rrApprentice

custer park IL.

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The idea that you will lose power with higher octane, Is some one who does no know anything about gas octane, (Read up on gas octane and it's affects), Think about this, Every race car, Every high performance car, every motorcycle, Every full size Heli & Airplane. Every any type of GASOLINE fuel burning high compression engine runs on higher then 87 octane gas,Period, Do you think any of these engine makers even BMW. has not tested this, And I mean really tested with engineers not Ally mechanics, It is so wrong I can't understand the reasoning behind this, the fact that lower octane has a lower flash point and can cause pinging do to firing to soon because of it's lower flash point, Is known to or should be known to everyone, Higher octane burns slower giving an even burn, less carbon, Do to NO hot spots in the cylinder, The higher compression (that's over 8:1) You should burn a higher octane, The engine will run on lower octane, ,, but it's running better and smoother. needles are easier to work with on higher octane, The gas burns cleaner, and burns almost all of it, meaning less carbon and longer live, Why in the world do you think some warranties, can be lost on you car if you do not run the right octane, Your car maker tells you to run a type of octane to use, like BMW, This just plain fact,On every high compression engines you are shorting the live of your engine, "Fact" higher octane does not make your engine run hotter either, it's the opposite ,the even burn stops the hot spots, Read up on it, Wally

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03-10-2010 08:40 PM  8 years agoPost 15
C.A.P.

rrApprentice

custer park IL.

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Carey, he means the distance between the top of the cylinder and the top of the piston at TDC, Wally

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03-10-2010 08:44 PM  8 years agoPost 16
Justin Stuart (RIP)

rrMaster

Plano, Texas

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What is the compression ratio of these Zenoah engines? How can you recognize "pinging" or "detonation" in a 2 stroke engine? What is the ideal octane rating which will produce the best HP/performance in a Zenoah engine?

I have been told before that lower octane engines will actually produce more power in a smaller engine running at higher RPM because the explosion is "faster". For example, I think the boat guys are running Coleman fuel in their 14,000rpm Zenoahs because the higher octane fuels take too long to ignite.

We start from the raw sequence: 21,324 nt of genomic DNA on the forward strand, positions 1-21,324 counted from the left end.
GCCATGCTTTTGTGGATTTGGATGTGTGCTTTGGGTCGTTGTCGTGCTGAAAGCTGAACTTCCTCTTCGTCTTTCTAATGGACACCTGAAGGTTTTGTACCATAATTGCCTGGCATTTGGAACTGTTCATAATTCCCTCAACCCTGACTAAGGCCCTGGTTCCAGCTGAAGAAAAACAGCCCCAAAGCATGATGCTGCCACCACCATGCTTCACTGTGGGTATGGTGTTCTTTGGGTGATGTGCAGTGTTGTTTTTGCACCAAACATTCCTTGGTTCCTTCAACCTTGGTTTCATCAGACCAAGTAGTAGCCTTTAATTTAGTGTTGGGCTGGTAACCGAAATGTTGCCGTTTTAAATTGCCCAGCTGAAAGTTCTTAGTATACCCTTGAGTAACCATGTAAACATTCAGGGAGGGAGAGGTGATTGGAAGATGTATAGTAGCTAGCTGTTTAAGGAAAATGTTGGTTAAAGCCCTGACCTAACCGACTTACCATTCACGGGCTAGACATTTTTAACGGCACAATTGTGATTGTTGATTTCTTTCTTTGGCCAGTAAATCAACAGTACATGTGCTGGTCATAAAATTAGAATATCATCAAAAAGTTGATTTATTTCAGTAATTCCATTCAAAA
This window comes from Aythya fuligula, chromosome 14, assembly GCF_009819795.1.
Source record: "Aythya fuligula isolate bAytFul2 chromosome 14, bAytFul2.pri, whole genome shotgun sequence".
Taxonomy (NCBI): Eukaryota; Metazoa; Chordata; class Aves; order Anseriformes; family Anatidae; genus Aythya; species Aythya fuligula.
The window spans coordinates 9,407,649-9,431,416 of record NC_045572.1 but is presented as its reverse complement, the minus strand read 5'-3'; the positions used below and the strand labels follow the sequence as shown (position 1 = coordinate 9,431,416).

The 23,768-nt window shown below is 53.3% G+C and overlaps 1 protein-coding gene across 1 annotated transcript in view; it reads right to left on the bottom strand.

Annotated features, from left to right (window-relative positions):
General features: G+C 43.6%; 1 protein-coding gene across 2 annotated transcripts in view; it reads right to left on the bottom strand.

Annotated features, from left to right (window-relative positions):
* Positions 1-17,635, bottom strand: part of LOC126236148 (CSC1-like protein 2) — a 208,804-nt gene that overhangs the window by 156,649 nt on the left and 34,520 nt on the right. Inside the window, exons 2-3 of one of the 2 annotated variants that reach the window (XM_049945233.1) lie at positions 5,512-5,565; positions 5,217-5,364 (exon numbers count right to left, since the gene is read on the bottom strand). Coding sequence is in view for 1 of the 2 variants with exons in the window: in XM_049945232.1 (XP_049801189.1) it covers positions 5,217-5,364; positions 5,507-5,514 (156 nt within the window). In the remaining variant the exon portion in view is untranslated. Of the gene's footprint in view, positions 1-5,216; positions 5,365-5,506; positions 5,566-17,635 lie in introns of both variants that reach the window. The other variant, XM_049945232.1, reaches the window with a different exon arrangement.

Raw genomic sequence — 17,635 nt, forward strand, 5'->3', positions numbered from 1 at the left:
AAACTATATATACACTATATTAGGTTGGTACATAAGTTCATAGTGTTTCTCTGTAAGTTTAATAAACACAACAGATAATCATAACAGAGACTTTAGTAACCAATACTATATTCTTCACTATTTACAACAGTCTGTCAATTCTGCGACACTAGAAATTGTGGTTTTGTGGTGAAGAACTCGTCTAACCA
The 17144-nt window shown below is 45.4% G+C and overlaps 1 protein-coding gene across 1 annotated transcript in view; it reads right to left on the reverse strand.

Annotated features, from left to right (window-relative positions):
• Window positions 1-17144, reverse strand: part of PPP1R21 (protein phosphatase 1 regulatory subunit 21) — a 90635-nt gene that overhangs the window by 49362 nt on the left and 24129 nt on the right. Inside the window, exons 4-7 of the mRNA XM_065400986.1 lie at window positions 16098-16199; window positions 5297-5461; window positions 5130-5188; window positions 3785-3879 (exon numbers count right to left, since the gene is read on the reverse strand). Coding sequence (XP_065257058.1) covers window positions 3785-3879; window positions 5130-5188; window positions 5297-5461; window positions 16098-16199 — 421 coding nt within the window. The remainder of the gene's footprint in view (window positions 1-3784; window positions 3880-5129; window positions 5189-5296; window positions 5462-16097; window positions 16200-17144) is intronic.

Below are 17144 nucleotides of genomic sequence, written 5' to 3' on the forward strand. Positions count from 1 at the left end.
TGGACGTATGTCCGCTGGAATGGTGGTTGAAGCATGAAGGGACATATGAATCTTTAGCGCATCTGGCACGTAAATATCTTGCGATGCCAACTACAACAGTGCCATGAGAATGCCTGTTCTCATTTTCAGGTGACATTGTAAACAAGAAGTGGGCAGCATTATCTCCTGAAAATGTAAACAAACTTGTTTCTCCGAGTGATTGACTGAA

Any truth to this?

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03-10-2010 08:45 PM  8 years agoPost 17
Carey Shurley

rrElite Veteran

Orlando, FL - USA

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piston to head space cr: ratio
properly known as the sqUIsh or sqUIsh band

squash is a game or a plant

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03-10-2010 08:55 PM  8 years agoPost 18
rc3po

rrVeteran

Danville, Illinois

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Or what I do to those little eight legged creatures that try and invade my presence...
SQUASH EM....But I don't Squish em...

Happay Happay Happay...

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03-10-2010 09:10 PM  8 years agoPost 19
Sean Bosse

rrApprentice

Germantown, MD.

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C.A.P., I'm not sure I agree with you on that. My reason being that the need for a higher octane is detonation resistance. The higher the octane rating, the higher the resistance to detonation or uncontrolled combustion, i.e. the slower the flame front travels through the combustion chamber. When the compression is increased in a given combustion chamber, the flame front travels faster than at a lower compression, hence the need to either retard the ignition timing or increase the octane rating.

Now, on a lower compression engine, where the ignition timing is fixed, increasing the octane rating (slower flame travel) can effect performance because the flame travel is slowed. In our case, with fixed timing, the only option to compensate for this is to lean the motor, which can be a gamble.

This is not to say that an engine will run poorly on a higher octane than what is needed, but it is unnecessary.

I could be wrong as I am not an engineer, but I do have experience with this.

Sean

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03-10-2010 09:25 PM  8 years agoPost 20
Solow1

rrNovice

Gilbertsville,Pa. usa

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fuel
I have been running coleman fuel, 4 years,no problems. I was told years ago that the more octane used, more heat produced.